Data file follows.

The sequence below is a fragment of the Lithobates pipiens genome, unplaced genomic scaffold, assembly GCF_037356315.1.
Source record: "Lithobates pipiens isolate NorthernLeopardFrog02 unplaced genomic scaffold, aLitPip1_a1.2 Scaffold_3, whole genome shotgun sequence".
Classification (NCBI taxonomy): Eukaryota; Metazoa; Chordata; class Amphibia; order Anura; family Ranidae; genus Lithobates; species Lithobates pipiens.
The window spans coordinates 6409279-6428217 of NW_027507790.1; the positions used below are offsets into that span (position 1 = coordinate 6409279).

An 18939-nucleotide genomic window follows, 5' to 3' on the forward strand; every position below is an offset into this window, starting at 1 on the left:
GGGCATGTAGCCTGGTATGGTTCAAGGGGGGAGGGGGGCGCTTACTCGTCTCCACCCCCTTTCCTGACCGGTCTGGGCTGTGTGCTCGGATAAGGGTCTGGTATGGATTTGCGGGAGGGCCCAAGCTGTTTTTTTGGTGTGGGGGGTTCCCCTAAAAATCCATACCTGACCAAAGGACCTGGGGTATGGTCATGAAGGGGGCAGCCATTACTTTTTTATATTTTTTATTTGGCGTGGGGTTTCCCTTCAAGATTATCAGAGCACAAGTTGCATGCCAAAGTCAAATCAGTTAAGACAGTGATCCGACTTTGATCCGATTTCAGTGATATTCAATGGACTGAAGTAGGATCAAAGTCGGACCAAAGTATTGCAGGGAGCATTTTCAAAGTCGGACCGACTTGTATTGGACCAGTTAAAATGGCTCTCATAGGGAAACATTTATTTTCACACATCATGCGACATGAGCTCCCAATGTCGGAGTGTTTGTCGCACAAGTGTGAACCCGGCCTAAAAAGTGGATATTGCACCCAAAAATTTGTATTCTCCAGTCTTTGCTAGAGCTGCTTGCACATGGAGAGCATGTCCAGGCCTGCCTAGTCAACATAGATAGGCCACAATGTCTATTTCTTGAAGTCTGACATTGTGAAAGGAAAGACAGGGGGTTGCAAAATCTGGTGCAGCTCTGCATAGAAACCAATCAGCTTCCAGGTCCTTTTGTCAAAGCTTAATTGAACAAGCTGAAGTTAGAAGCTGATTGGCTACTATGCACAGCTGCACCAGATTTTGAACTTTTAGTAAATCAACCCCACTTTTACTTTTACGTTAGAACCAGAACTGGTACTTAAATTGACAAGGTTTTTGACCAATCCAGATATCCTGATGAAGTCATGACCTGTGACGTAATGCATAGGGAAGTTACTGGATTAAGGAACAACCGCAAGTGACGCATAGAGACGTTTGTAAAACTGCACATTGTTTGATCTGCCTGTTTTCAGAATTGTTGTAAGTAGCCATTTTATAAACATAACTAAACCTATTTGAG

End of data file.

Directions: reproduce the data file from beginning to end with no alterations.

The sequence below is a fragment of the Lithobates pipiens genome, unplaced genomic scaffold, assembly GCF_037356315.1.
Source record: "Lithobates pipiens isolate NorthernLeopardFrog02 unplaced genomic scaffold, aLitPip1_a1.2 Scaffold_3, whole genome shotgun sequence".
Classification (NCBI taxonomy): Eukaryota; Metazoa; Chordata; class Amphibia; order Anura; family Ranidae; genus Lithobates; species Lithobates pipiens.
The window spans coordinates 6409279-6428217 of NW_027507790.1; the positions used below are offsets into that span (position 1 = coordinate 6409279).

An 18939-nucleotide genomic window follows, 5' to 3' on the forward strand; every position below is an offset into this window, starting at 1 on the left:
GGGCATGTAGCCTGGTATGGTTCAAGGGGGGAGGGGGGCGCTTACTCGTCTCCACCCCCTTTCCTGACCGGTCTGGGCTGTGTGCTCGGATAAGGGTCTGGTATGGATTTGCGGGAGGGCCCAAGCTGTTTTTTTGGTGTGGGGGGTTCCCCTAAAAATCCATACCTGACCAAAGGACCTGGGGTATGGTCATGAAGGGGGCAGCCATTACTTTTTTATATTTTTTATTTGGCGTGGGGTTTCCCTTCAAGATTATCAGAGCACAAGTTGCATGCCAAAGTCAAATCAGTTAAGACAGTGATCCGACTTTGATCCGATTTCAGTGATATTCAATGGACTGAAGTAGGATCAAAGTCGGACCAAAGTATTGCAGGGAGCATTTTCAAAGTCGGACCGACTTGTATTGGACCAGTTAAAATGGCTCTCATAGGGAAACATTTATTTTCACACATCATGCGACATGAGCTCCCAATGTCGGAGTGTTTGTCGCACAAGTGTGAACCCGGCCTAAAAAGTGGATATTGCACCCAAAAATTTGTATTCTCCAGTCTTTGCTAGAGCTGCTTGCACATGGAGAGCATGTCCAGGCCTGCCTAGTCAACATAGATAGGCCACAATGTCTATTTCTTGAAGTCTGACATTGTGAAAGGAAAGACAGGGGGTTGCAAAATCTGGTGCAGCTCTGCATAGAAACCAATCAGCTTCCAGGTCCTTTTGTCAAAGCTTAATTGAACAAGCTGAAGTTAGAAGCTGATTGGCTACTATGCACAGCTGCACCAGATTTTGAACTTTTAGTAAATCAACCCCACTTTTACTTTTACGTTAGAACCAGAACTGGTACTTAAATTGACAAGGTTTTTGACCAATCCAGATATCCTGATGAAGTCATGACCTGTGACGTAATGCATAGGGAAGTTACTGGATTAAGGAACAACCGCAAGTGACGCATAGAGACGTTTGTAAAACTGCACATTGTTTGATCTGCCTGTTTTCAGAATTGTTGTAAGTAGCCATTTTATAAACATAACTAAACCTATTTGAG